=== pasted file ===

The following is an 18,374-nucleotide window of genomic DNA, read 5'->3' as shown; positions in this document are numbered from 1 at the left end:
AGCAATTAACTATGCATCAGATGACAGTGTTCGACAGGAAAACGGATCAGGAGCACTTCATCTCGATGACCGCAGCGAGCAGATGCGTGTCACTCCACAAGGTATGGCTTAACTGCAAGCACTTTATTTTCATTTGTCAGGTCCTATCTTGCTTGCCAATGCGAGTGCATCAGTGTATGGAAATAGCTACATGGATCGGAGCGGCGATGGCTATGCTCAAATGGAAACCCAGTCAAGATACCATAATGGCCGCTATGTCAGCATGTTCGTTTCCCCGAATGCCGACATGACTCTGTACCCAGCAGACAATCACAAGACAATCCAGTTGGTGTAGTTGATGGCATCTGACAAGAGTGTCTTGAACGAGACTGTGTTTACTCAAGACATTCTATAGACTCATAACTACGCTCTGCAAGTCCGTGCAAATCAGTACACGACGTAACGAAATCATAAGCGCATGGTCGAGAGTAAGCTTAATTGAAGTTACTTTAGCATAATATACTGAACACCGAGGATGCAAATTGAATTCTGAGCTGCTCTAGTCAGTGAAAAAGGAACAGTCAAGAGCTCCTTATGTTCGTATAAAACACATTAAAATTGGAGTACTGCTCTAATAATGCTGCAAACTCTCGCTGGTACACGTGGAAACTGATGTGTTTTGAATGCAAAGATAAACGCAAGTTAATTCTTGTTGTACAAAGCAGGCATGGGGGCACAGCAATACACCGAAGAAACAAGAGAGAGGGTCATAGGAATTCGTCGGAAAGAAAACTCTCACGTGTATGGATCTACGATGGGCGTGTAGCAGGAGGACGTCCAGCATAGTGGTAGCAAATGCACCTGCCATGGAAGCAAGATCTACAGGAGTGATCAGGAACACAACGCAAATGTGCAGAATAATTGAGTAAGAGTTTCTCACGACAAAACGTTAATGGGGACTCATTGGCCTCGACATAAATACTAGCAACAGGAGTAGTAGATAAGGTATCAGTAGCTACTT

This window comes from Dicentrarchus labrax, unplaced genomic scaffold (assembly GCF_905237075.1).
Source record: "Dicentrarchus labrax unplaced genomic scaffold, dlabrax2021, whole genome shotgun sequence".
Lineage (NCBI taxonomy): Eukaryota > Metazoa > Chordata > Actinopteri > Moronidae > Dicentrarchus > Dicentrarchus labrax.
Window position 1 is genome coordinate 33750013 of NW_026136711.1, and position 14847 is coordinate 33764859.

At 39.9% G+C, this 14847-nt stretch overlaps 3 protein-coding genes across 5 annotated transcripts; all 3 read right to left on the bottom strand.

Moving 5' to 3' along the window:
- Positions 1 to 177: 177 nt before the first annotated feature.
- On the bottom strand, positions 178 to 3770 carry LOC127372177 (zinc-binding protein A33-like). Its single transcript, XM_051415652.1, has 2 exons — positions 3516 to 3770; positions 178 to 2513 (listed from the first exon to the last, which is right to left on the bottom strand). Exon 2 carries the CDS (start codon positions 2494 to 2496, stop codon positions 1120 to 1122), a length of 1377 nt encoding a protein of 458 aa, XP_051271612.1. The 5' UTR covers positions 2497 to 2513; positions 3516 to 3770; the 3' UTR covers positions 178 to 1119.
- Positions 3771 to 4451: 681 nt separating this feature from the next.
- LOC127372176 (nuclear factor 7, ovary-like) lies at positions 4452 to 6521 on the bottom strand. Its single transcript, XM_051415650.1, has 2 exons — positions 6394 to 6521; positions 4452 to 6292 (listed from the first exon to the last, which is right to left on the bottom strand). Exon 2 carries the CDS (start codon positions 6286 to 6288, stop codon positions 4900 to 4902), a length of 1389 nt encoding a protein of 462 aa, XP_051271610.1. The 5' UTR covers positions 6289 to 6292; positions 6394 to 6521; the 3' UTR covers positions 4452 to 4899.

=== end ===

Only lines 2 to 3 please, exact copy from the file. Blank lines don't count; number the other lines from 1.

AGCAATTAACTATGCATCAGATGACAGTGTTCGACAGGAAAACGGATCAGGAGCACTTCATCTCGATGACCGCAGCGAGCAGATGCGTGTCACTCCACAAGGTATGGCTTAACTGCAAGCACTTTATTTTCATTTGTCAGGTCCTATCTTGCTTGCCAATGCGAGTGCATCAGTGTATGGAAATAGCTACATGGATCGGAGCGGCGATGGCTATGCTCAAATGGAAACCCAGTCAAGATACCATAATGGCCGCTATGTCAGCATGTTCGTTTCCCCGAATGCCGACATGACTCTGTACCCAGCAGACAATCACAAGACAATCCAGTTGGTGTAGTTGATGGCATCTGACAAGAGTGTCTTGAACGAGACTGTGTTTACTCAAGACATTCTATAGACTCATAACTACGCTCTGCAAGTCCGTGCAAATCAGTACACGACGTAACGAAATCATAAGCGCATGGTCGAGAGTAAGCTTAATTGAAGTTACTTTAGCATAATATACTGAACACCGAGGATGCAAATTGAATTCTGAGCTGCTCTAGTCAGTGAAAAAGGAACAGTCAAGAGCTCCTTATGTTCGTATAAAACACATTAAAATTGGAGTACTGCTCTAATAATGCTGCAAACTCTCGCTGGTACACGTGGAAACTGATGTGTTTTGAATGCAAAGATAAACGCAAGTTAATTCTTGTTGTACAAAGCAGGCATGGGGGCACAGCAATACACCGAAGAAACAAGAGAGAGGGTCATAGGAATTCGTCGGAAAGAAAACTCTCACGTGTATGGATCTACGATGGGCGTGTAGCAGGAGGACGTCCAGCATAGTGGTAGCAAATGCACCTGCCATGGAAGCAAGATCTACAGGAGTGATCAGGAACACAACGCAAATGTGCAGAATAATTGAGTAAGAGTTTCTCACGACAAAACGTTAATGGGGACTCATTGGCCTCGACATAAATACTAGCAACAGGAGTAGTAGATAAGGTATCAGTAGCTACTT

This window comes from Dicentrarchus labrax, unplaced genomic scaffold (assembly GCF_905237075.1).